If any of you have been wondering why you haven’t seen me for around the past few weeks or why my Snapchat stories feature a lot of late night timestamps and coffee, I have one word for you: “Graphics.”
Namely, computer graphics. Introduction to Computer Graphics (CS 488) is a fourth-year course offered by the University of Waterloo’s Computer Science department, and is one of the “Big 3” courses offered by the CS faculty - that is, one of the three “hardest” or most demanding undergrad courses available.
While definitely the most time consuming course I’ve taken this term (and arguably my entire university career), its also been one of my favourite courses. I wanted to take this opportunity to outline some of the cool things I’ve done and share what I’ve taken away from this class.
As the web homepage of this course mentions, Graphics is a deliverable-heavy course. While the lecture content teaches you the theory behind major concepts used in the field, the assignments give you a list of requirements you must meet, and let you roam free. It’s up to you to figure out how to implement the required features and functionality. This involves coding. A LOT of coding.
Assignment 1 - An Intro to OpenGL
The first assignment made sure we had a basic understanding of OpenGL, the framework used for the following three assignments. OpenGL is a cross-platform programming interface for your graphics card, and allows you to interact with and manipulate your 3D graphics environment and draw content to your screen.
The goal of the first assignment to make you familiar with the C++ API, and have you create an interactive application where you can select an active cell in a grid and manipulate the height/colour of each cell. The result was actually kind of fun to play around and make cool structures with:
The application let you select the height of a cell, grow/shrink it’s contents, copy over the stack of cubes to an adjacent cell, and/or change the cell’s color. To me, the coolest part of this assignment, was the fact that you only had to really “draw” a cube just once, and reuse this model over and over by applying different transformations to it. This is a core concept used in video games, movies, and other applications - instead of specifying the coordinates and models for every single object on the screen, create a certain number of models and draw instances of them to various places.
Assignment 2 - Back to the Basics
An fundamental concept in computer graphics is the forward projection pipeline. This is the idea of starting with “world coordinates”, or three-dimensional coordinates of everything in your scene, and transforming it into two-dimensional coordinates (given a hella lotta math) to correspond with your screen coordinates using a variety of matrices and mathematical formulae.
The second assignment dealt with transformation of a wireframe cube, and being able to translate, rotate, and scale it around the world coordinate axes, or it’s own (internal) axes. While this sounds simple enough, the caveat was that we could not use ANY OpenGL utilities to do so. All transformation matrices, such a perspective projection to give the scene depth, had to be implemented by hand. Although it didn’t look like it took that long (a cube must be simple, right?), 20 or so hours later I came up with this:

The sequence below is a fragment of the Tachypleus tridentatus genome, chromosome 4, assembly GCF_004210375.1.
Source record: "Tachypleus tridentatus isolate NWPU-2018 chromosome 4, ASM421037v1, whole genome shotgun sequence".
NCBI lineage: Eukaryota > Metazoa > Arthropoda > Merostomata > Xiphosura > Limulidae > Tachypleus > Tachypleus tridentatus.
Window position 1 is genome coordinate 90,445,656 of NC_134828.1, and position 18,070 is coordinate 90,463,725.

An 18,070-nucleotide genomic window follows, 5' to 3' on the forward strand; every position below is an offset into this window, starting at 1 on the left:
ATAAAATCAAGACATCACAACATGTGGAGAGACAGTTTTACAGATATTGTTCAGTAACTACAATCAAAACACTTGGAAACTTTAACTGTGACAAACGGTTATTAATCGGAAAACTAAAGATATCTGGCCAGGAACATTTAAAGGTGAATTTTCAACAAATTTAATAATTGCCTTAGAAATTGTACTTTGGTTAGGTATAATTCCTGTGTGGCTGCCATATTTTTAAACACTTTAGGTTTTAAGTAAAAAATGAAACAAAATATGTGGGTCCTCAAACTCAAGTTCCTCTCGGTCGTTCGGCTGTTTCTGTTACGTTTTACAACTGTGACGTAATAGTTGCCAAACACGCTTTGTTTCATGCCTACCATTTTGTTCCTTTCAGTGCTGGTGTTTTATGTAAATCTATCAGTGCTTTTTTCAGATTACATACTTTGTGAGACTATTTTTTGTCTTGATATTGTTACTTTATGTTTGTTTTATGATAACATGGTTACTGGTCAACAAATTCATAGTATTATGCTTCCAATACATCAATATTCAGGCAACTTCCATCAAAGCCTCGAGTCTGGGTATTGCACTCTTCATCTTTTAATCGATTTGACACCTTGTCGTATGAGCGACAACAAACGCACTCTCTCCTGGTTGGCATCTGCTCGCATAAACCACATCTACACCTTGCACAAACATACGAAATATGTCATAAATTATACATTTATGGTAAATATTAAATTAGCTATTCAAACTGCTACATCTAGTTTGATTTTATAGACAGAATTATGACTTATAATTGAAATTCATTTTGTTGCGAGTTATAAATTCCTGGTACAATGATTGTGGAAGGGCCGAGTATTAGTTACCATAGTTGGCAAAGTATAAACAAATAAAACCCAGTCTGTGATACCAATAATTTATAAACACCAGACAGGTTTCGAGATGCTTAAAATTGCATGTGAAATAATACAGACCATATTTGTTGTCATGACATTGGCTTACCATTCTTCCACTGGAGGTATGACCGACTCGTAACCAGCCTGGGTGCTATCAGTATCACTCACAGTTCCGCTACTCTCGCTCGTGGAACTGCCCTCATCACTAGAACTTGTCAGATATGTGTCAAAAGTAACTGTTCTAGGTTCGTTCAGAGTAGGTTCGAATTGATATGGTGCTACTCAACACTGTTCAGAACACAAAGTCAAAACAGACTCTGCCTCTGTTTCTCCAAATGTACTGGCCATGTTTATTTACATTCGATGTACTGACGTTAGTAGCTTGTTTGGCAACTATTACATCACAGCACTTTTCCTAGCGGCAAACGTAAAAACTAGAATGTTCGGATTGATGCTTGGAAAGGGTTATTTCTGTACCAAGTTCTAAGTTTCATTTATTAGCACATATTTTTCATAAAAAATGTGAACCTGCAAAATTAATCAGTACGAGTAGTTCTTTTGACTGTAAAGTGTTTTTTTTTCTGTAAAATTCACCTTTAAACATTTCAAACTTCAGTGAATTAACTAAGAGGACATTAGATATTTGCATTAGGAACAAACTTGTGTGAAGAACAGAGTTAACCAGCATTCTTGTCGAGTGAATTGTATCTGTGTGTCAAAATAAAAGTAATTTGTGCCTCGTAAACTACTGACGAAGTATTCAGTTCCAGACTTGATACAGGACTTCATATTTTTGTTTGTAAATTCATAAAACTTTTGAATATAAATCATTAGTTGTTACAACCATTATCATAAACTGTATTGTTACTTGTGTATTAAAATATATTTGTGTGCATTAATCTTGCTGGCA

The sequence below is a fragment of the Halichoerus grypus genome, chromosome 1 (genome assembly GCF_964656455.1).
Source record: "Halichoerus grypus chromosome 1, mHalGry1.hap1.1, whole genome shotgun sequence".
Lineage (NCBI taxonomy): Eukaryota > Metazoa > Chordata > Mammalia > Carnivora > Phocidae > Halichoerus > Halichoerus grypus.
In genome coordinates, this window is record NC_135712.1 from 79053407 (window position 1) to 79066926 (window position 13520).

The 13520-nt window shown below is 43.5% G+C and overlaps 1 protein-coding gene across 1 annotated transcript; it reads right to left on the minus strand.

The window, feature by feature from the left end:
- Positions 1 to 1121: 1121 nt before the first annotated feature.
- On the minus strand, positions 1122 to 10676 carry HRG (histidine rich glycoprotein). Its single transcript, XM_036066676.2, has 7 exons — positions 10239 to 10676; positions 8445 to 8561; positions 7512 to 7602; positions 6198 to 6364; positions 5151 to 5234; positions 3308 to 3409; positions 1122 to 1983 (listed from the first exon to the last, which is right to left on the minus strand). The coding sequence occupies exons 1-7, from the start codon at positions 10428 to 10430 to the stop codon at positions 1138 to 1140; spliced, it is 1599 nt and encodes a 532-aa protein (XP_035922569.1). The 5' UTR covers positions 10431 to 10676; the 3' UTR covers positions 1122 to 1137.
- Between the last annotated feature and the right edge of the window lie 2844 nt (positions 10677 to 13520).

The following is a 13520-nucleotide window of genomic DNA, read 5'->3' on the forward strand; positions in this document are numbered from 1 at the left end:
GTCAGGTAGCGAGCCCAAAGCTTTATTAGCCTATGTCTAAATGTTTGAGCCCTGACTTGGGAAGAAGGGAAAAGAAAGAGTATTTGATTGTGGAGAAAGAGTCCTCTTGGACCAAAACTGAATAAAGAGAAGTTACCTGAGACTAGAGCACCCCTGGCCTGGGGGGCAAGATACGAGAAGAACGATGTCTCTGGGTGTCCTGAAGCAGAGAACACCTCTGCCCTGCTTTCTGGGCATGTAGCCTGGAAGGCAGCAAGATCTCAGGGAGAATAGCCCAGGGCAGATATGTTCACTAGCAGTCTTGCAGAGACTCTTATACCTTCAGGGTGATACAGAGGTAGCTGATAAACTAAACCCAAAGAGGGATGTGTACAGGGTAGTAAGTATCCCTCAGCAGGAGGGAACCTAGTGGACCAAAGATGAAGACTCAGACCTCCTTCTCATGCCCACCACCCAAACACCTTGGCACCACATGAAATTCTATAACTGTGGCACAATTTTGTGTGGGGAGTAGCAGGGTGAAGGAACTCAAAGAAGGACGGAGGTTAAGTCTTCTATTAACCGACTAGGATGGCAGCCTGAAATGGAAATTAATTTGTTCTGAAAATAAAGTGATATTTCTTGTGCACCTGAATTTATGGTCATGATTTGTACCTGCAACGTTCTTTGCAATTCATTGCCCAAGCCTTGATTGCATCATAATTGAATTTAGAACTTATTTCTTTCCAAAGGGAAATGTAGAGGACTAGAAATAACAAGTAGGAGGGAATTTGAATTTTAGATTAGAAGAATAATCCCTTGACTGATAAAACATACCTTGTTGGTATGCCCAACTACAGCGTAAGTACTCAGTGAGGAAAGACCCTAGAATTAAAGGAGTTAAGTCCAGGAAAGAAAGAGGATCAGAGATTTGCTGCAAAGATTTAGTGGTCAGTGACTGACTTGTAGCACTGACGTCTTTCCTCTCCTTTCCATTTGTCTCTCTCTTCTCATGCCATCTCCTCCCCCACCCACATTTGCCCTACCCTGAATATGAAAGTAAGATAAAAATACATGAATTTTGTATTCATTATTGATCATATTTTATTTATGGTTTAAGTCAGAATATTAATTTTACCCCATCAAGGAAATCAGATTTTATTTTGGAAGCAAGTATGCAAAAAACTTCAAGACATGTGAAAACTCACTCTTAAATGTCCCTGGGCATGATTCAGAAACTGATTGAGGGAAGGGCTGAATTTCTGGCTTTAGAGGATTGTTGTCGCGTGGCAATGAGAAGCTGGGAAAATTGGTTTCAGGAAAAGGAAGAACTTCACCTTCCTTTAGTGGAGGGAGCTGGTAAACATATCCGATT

An interesting tidbit to note is that the background in both assignments so far is a nice pale blue. Why blue? Simply put, it’s one of the least distracting colours and allows the user’s focus to be shifted onto the foreground and actual content of the application.
Assignment 3 - Puppets!
While the course content didn’t heavily discuss this next section, hierarchial modelling is a powerful tool that allows people to create complex objects and models on the screen. Shapes are created and “attached” to other shapes in a tree-like fashion, so that transformations that are applied to any node propagate to all child nodes in the tree. A humanoid-like figure could be modelled as such:
Our goal for this assignment was to model pretty much anything we wanted, so long as we met a specific minimum number of manipulatable nodes. That is, allowing the user to select joints in your puppet, apply rotations to said joint, and have everything attached to the joint also rotate accordingly - similar to how your neck, head, and any accessories on your face change position when you rotate your torso.
Influenced by the game I was currently using to procrastinate at the time, I decided to model a character from the popular video game Overwatch. Below, you can see a side by side comparison of the character Roadhog, with the reference photo I used on the left and the model I created using only spheres and cubes on the right.
And while I didn’t spend as much time as I’d have liked to adding detail to the model, I was proud of the joint manipulation I implemented. A cool part of this was “picking” - allowing a two-dimensional click to be translated into an interaction with an object in three dimensional space, and how OpenGL specifically lets you do that. For those of you who are super interested, the “open-gl tutorial” series has a great explanation on how this works, but for the rest, here’s a quick demonstration of what I mean:
As you can probably tell, I got a little carried away playing around with my puppet as I was building it. Those friends who received numerous Snapchats of my puppet “dabbing” will attest to it.
Assignment 4 - Ray Tracing
This final course assignment flipped everything upside-down when introducing ray tracing. Unlike the conventional forward projection graphics pipeline mentioned above, ray tracing works backwards. The idea behind ray tracing is that your eyes see things when light from some source bounces an object and goes directly into your eye. Instead of transforming model coordinates to coordinates on your screen, ray tracing involves working backwards and casting a directional “ray” from your eye towards the screen, and performs intersection calculations with everything in your world. That ray can then reflect and refract off objects it collides with, and if it eventually hits a light source, it must be illuminated.